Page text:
IPSO rejects all complaints about Angela Rayner Mail article after more than 6000 objections 2 weeks ago

IPSO rejects all complaints about Angela Rayner Mail article after more than 6000 objections

IPSO said many of the complaints found the content 'offensive or tasteless'

Press watchdog, IPSO, has rejected all complaints about an article claiming Angela Rayner crossed and uncrossed her legs in a 'Basic Instinct' ploy in the Commons in a bid to distract Boris Johnson.

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The Mail on Sunday caused widespread outrage with an article headlined, 'Stone the crows! Tories accuse Rayner of Basic Instinct ploy to distract Boris', which led to the Speaker, Sir Lindsay Hoyle, summoning the paper's editor, David Dillon, to a meeting, something he declined.

The article quoted anonymous Tory MPs and was branded "sexist and misogynistic".

The Independent Press Standards Organisation (IPSO) on Wednesday revealed that it has received more than 6,000 complaints about the story, but concluded: "We recognised that many complainants found the content of the article to be offensive or tasteless. However, this did not in itself mean that the article was in breach of the Code by reporting them."

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IPSO said complainants made a "variety of claims that elements of the article were inaccurate" but under the Editors' Code it is not able to "take forward complaints about issues other than accuracy from people with no connection to an alleged breach of the Code".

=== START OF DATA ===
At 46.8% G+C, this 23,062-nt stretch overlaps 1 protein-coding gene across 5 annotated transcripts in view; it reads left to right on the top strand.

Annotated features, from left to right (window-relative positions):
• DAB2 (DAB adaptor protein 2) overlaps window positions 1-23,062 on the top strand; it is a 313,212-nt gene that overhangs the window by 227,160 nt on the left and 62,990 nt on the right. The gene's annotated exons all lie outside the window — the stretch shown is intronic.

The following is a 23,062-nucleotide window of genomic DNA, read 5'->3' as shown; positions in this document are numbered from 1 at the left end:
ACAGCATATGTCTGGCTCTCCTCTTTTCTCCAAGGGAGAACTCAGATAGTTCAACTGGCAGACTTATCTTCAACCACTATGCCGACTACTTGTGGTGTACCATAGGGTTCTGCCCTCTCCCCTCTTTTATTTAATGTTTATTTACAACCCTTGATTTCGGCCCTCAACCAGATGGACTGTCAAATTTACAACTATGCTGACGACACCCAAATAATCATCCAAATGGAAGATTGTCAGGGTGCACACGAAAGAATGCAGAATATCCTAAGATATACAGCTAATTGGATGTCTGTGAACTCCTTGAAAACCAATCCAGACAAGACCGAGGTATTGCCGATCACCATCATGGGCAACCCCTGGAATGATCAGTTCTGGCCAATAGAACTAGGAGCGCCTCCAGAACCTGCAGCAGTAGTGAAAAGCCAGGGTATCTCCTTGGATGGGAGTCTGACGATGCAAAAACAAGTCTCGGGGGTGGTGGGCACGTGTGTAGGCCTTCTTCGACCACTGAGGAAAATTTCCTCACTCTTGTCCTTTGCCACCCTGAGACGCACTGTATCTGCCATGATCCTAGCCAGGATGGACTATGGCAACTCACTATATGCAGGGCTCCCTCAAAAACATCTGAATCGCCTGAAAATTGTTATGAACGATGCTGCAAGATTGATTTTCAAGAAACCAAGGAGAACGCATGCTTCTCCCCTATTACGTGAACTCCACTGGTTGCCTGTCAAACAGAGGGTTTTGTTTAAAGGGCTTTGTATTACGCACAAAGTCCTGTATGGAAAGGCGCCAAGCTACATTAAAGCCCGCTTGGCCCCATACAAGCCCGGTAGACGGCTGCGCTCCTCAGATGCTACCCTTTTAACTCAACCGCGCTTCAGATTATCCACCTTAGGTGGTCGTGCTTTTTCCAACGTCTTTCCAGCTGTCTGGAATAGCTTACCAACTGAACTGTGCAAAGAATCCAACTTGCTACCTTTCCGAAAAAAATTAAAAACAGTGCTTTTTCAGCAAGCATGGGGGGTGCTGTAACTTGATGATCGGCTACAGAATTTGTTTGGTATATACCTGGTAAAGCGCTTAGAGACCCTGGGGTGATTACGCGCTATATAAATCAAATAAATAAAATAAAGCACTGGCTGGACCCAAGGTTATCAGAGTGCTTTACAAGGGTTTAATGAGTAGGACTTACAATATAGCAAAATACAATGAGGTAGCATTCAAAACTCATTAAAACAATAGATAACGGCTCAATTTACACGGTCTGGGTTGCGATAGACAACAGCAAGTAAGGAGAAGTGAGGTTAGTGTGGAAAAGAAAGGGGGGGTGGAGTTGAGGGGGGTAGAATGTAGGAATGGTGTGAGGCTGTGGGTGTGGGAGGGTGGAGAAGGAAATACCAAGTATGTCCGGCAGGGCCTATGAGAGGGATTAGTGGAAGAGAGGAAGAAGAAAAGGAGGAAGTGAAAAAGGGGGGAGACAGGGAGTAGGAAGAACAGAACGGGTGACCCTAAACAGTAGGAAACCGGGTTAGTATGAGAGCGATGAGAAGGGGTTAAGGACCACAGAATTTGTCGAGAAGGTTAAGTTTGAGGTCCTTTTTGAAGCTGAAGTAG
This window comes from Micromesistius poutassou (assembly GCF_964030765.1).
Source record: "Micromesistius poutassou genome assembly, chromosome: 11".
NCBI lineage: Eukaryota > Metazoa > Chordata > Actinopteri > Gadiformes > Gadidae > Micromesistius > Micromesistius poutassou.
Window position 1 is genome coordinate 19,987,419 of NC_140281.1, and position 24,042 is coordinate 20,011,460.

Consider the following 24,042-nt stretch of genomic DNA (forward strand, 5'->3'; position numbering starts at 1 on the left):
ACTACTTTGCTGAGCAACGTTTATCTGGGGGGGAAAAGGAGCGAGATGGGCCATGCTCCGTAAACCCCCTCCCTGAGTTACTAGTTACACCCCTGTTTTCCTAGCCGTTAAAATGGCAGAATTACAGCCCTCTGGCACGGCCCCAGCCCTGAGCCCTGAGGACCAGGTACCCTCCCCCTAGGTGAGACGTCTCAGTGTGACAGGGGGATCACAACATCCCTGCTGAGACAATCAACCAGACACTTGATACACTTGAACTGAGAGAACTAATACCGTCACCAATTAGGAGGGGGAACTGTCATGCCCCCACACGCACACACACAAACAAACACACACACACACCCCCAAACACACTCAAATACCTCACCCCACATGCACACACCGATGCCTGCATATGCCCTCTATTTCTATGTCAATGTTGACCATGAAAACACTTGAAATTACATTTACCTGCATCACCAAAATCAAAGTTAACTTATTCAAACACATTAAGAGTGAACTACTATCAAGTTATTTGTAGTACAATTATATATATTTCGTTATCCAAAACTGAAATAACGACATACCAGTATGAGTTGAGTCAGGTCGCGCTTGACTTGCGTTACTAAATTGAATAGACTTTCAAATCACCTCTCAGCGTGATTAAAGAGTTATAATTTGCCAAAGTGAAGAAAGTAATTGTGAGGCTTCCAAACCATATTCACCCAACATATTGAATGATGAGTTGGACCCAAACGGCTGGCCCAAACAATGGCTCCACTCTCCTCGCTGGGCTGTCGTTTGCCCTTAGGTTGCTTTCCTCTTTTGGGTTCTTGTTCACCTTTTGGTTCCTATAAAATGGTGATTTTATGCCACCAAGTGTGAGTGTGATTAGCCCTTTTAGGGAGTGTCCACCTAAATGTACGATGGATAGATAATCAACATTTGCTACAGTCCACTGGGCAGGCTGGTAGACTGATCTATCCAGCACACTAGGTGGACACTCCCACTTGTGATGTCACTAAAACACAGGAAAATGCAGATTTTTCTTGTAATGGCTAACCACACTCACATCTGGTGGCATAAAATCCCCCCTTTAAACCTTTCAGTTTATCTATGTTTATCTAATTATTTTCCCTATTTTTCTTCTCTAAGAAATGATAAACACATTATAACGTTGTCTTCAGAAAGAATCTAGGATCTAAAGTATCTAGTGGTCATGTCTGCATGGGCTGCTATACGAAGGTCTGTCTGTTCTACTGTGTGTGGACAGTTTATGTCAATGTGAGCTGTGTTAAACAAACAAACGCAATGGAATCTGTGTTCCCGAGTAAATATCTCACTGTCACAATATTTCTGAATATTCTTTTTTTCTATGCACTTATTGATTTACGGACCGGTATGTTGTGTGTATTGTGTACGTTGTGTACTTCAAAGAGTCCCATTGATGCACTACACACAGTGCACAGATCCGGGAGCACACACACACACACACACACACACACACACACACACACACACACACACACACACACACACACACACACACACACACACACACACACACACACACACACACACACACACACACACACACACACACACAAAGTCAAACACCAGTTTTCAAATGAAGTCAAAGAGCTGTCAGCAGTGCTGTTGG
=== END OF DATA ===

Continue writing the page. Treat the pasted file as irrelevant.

In order to take forward complaints about issues other than accuracy from people with no connection to an alleged breach of the Code, IPSO said it would need to "consider the position of the party most closely involved".

"In order to decide whether the Editors’ Code was breached, IPSO would need to investigate and make findings about things which Ms Rayner is claimed to have said and done. Such an investigation would not be possible without her involvement, and because of this, we declined to consider complaints made under this Code clause," the decision reads.

However, IPSO said that does not prevent Rayner from making a complaint.

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The watchdog went on to say that some complaints suggested the article breached its rules on discrimination because the article was "misogynistic and classist", but because their concerns were that it "discriminated against women in general, or was classist", rather than relating to an individual, it could not advance them.

"Clause 12 is designed to protect specific individuals mentioned by the press from discrimination based on their race, colour, religion, gender identity, sexual orientation or any physical or mental illness or disability. It does not apply to groups or categories of people," the decision reads.

Lastly, IPSO, noted many complainants were concerned that the article was "offensive", but the Editor's Code does not "address issues of taste or offence".

"It is designed to deal with any possible conflicts between the right to freedom of expression and the rights of individuals, such as their right to privacy," the watchdog explained.

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"Newspapers and magazines are free to publish what they think is appropriate so long as the rights of individuals – which are protected under the Code – are not infringed.

"We recognised that many complainants found the content of the article to be offensive or tasteless. However, this did not in itself mean that the article was in breach of the Code by reporting them."

Read the full IPSO decision here.

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